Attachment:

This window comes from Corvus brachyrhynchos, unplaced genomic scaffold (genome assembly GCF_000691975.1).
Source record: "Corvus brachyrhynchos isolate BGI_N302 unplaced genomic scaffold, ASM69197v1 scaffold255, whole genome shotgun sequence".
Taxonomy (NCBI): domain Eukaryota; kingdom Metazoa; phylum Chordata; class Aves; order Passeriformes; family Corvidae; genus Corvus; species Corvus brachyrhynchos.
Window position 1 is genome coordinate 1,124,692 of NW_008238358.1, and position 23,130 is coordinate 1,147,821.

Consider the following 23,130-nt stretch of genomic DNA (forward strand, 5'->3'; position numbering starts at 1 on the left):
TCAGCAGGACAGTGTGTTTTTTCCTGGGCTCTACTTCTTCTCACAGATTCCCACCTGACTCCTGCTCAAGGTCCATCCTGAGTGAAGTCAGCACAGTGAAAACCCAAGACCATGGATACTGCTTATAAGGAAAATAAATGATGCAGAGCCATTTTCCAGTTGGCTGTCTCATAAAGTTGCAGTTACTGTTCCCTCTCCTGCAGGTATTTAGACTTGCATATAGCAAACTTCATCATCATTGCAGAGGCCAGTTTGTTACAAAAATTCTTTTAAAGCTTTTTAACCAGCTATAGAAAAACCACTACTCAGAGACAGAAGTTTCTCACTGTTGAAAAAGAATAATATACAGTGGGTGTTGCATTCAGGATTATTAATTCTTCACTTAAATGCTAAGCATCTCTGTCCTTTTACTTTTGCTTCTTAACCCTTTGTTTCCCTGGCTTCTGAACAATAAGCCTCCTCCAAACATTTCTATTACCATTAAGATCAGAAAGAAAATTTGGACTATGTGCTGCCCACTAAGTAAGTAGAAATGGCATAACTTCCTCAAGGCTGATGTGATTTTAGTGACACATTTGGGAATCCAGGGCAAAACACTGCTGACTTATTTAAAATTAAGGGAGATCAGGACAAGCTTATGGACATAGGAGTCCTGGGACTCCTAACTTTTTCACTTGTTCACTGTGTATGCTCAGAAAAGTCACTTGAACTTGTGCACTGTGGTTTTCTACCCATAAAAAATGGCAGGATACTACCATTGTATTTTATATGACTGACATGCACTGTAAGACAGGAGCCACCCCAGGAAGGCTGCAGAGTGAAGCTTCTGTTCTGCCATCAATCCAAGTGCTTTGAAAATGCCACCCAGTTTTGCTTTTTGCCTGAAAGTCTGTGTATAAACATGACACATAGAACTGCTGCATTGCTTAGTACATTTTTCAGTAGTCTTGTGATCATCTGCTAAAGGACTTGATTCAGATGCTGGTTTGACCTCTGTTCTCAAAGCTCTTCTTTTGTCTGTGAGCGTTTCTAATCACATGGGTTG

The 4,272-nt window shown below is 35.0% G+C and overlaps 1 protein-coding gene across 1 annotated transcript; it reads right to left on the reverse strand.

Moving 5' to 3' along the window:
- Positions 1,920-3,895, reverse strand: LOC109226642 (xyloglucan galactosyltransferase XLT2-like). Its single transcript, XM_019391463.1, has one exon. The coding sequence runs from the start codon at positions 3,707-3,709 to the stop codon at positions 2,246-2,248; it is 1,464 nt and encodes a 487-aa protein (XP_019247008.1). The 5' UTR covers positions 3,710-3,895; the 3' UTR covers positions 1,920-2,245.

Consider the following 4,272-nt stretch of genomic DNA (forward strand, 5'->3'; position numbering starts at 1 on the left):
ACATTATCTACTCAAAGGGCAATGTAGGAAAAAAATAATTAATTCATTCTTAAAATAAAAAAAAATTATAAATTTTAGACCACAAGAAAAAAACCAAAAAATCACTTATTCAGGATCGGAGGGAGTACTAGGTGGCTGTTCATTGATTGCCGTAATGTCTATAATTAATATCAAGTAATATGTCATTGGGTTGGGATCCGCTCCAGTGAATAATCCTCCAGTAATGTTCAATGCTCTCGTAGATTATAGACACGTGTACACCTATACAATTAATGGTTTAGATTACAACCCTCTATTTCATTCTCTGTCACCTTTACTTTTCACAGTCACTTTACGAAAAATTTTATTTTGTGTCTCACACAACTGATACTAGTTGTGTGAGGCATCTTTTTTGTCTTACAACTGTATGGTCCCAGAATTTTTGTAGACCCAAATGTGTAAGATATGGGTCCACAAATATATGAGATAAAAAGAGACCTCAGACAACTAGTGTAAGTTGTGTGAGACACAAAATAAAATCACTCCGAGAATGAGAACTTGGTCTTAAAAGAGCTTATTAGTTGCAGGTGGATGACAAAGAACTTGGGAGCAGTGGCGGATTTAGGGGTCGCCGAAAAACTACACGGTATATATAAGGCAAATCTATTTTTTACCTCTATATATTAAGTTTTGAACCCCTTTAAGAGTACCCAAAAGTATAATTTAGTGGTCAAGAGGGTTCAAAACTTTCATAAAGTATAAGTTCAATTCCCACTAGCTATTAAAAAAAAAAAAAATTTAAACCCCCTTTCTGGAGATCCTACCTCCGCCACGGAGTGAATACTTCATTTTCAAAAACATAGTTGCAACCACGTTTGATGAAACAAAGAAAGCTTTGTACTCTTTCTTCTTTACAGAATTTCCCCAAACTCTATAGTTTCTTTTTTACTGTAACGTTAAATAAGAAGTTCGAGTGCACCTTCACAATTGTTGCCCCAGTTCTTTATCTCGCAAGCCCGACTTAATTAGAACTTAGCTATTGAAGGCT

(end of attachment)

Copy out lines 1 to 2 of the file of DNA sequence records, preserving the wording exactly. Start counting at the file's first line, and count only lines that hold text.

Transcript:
This window comes from Corvus brachyrhynchos, unplaced genomic scaffold (genome assembly GCF_000691975.1).
Source record: "Corvus brachyrhynchos isolate BGI_N302 unplaced genomic scaffold, ASM69197v1 scaffold255, whole genome shotgun sequence".